From beginning to end, starting a family through a surrogate took the couple about three years and about $60,000 more than they were originally quoted. Despite this, Elkanovich and Nistico have an embryo on ice for when they’re ready for a second child. “It was all worth it in the end,” Elkanovich says. “Our son brings us so much joy.” Having a second child will be a cheaper, but will likely cost the couple about $100,000. “We need God to open the gates again to sell more paintings,” says Elkanovich.

We spent more than $25,000 on IUI and IVF

Much like the Pfeiffers, Tatiana Quiroga and her wife faced a number of hurdles while trying to start a family, from tracking down a doctor who worked with LGBTQ patients to finding the right sperm donor—all while trying to mitigate costs. “One of our challenges was that my wife is white and I’m Latina, and we wanted to make a family that resembled us as parents as much as possible,” Quiroga says. “Looking for donors that resembled me was actually quite challenging.”

At the time, neither of them had any insurance coverage for fertility treatments, so they opted for artificial insemination instead of IVF. That meant only Quiroga’s wife could carry the child and use her eggs. “People think lesbians kind of go into it with the advantage or privilege of having two uteruses,” Quiroga says. “But I’m not able to carry, so that took me off the table.” It took a year for them to conceive—and nearly $15,000 out of pocket. Each try cost about $1,000, and then there were additional procedures, including acupuncture costs, and the cost of sperm and storage.

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“From there, it was a very smooth pregnancy,” Quiroga says. “So we felt pretty lucky when it came to that.” But this was in 2011, before same-sex marriage was legalized by the Supreme Court, which meant that as the non-biological parent, Quiroga had to adopt her own child to be legally considered her parent. “Being the non-biological parent, I still had to adopt them. With our oldest child, I had to do a second parent adoption. We had to do home study, background tests, fingerprints—it was a private adoption.” That put them out an additional $10,000.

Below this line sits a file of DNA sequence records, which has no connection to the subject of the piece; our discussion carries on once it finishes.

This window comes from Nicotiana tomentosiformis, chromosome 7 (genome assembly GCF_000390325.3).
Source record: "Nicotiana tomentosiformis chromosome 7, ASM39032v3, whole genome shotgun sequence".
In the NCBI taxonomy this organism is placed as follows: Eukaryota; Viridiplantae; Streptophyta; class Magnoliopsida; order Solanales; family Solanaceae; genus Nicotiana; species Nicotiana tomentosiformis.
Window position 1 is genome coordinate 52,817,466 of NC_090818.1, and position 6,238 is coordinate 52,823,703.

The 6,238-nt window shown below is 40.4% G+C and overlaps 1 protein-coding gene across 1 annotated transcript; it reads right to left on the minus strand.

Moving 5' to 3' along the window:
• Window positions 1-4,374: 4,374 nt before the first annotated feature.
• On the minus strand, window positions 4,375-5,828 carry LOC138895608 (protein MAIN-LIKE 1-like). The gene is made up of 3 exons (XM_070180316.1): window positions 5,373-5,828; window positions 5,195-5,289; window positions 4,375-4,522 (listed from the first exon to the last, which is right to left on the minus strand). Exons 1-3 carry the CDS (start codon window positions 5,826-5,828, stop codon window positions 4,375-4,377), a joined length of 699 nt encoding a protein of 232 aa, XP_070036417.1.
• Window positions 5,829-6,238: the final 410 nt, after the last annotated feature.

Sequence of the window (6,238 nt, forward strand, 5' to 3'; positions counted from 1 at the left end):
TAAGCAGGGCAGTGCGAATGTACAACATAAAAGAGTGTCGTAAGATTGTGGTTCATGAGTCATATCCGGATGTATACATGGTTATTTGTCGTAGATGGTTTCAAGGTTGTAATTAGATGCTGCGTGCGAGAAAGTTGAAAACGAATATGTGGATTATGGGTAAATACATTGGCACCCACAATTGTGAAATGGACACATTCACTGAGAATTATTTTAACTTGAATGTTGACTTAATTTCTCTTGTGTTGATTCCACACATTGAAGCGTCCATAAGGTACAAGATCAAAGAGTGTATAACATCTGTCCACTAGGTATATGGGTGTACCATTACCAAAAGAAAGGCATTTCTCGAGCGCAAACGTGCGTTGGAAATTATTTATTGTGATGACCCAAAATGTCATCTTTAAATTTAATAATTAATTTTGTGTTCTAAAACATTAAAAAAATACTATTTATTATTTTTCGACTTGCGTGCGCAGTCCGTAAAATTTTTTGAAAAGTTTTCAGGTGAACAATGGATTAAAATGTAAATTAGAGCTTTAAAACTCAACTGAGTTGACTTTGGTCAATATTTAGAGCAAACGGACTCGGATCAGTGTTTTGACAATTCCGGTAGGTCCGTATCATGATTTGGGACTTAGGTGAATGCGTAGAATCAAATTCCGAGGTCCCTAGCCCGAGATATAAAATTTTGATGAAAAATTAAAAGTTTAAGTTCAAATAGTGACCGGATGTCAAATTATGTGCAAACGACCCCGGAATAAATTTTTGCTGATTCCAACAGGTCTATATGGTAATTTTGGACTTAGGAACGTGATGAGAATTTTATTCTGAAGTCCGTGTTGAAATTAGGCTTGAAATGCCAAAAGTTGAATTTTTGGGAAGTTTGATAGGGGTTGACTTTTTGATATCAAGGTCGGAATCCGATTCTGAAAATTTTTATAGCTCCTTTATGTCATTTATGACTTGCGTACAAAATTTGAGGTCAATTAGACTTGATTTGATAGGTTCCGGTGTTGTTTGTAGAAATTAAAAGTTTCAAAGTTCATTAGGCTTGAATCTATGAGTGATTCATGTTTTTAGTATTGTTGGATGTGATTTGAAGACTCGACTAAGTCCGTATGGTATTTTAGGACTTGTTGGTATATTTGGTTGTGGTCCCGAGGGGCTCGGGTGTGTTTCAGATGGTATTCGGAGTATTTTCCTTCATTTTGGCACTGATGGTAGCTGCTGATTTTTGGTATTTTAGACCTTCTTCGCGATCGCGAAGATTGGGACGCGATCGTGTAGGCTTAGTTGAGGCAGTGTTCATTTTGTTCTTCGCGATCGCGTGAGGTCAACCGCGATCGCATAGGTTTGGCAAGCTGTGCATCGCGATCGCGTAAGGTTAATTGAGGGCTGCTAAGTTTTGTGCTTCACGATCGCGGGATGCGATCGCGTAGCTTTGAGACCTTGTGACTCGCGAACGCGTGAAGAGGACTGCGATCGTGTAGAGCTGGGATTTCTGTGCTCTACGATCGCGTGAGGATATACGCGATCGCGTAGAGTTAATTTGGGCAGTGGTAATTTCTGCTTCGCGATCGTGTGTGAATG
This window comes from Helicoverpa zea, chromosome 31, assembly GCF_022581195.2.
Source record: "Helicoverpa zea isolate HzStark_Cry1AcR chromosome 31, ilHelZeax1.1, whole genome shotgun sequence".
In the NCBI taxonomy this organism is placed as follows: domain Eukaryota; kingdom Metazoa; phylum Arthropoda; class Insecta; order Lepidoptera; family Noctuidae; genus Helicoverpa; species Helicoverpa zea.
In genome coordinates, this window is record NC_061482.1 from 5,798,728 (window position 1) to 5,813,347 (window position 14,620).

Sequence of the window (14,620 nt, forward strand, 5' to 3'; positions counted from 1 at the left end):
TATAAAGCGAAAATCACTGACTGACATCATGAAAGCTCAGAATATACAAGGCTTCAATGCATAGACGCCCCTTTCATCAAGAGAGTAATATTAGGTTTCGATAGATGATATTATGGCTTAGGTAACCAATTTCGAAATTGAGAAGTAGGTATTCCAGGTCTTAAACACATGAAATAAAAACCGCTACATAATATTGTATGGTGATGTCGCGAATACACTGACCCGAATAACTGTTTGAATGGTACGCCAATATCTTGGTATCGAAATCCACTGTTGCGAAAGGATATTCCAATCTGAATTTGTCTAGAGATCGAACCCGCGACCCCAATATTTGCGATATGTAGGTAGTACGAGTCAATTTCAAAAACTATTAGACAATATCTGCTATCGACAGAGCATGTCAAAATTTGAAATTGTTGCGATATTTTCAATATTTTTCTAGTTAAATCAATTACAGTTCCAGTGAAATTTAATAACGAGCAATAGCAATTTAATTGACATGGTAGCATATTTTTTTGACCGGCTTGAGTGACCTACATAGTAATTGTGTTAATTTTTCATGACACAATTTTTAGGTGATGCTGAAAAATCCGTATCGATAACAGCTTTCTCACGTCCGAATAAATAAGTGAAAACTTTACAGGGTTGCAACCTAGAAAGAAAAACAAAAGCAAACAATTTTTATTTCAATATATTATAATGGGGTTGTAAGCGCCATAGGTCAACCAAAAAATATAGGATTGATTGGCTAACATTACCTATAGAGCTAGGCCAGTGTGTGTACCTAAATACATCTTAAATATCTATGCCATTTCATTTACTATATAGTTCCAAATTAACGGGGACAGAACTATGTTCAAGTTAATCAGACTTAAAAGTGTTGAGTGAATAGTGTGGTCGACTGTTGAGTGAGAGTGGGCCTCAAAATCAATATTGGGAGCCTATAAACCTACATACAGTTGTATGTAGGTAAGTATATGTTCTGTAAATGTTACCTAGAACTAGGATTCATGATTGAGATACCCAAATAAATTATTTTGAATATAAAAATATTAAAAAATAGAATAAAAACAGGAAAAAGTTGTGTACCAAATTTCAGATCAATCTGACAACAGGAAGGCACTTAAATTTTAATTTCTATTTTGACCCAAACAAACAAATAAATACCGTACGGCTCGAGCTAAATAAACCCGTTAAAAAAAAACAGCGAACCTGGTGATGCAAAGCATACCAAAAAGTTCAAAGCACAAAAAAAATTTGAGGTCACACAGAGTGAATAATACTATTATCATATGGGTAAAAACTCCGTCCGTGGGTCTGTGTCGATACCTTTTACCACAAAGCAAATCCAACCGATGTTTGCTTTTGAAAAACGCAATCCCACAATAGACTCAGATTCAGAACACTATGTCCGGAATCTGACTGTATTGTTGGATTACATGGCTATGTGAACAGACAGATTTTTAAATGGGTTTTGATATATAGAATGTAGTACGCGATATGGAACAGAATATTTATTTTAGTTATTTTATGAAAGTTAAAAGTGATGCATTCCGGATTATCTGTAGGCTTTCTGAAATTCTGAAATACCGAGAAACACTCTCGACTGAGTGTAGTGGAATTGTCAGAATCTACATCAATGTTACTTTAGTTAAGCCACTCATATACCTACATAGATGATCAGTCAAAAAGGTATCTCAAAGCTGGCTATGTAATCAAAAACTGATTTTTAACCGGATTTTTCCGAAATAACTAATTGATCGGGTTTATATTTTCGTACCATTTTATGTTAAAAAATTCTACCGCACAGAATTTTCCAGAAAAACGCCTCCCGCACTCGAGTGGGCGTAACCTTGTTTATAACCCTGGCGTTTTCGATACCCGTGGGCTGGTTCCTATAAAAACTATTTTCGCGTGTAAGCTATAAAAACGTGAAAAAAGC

By the time Quiroga and her wife were ready for a second child, she had coverage for fertility treatments through her employer, with about 70% coverage for IVF. But there were caveats: The couple had to prove they had tried other options before they could be granted the coverage. “With any of the insurance coverage, they want you to do your own ‘trying’ for a year before you’re diagnosed with fertility issues,” she says. “As a lesbian couple, how the hell are you supposed to do that?” That meant they still had to undergo IUI (intrauterine insemination), and spend thousands of dollars out of pocket, before IVF was even an option. Quiroga still had to adopt her second child, even after same-sex marriage was legalized, but this time, as a stepparent.

But as taxing as the process can be—emotionally and financially—Quiroga remains positive. “I really am a true believer that if you’re trying to create your family, the perfect little soul will come to you some way or another,” she says. “You may have started off your journey with IUIs and found yourself now adopting. Be open minded and take peace in that if you want to become a parent, you will become a parent. It may not be in the way you originally pictured and planned, but whoever that child is will come into your life.”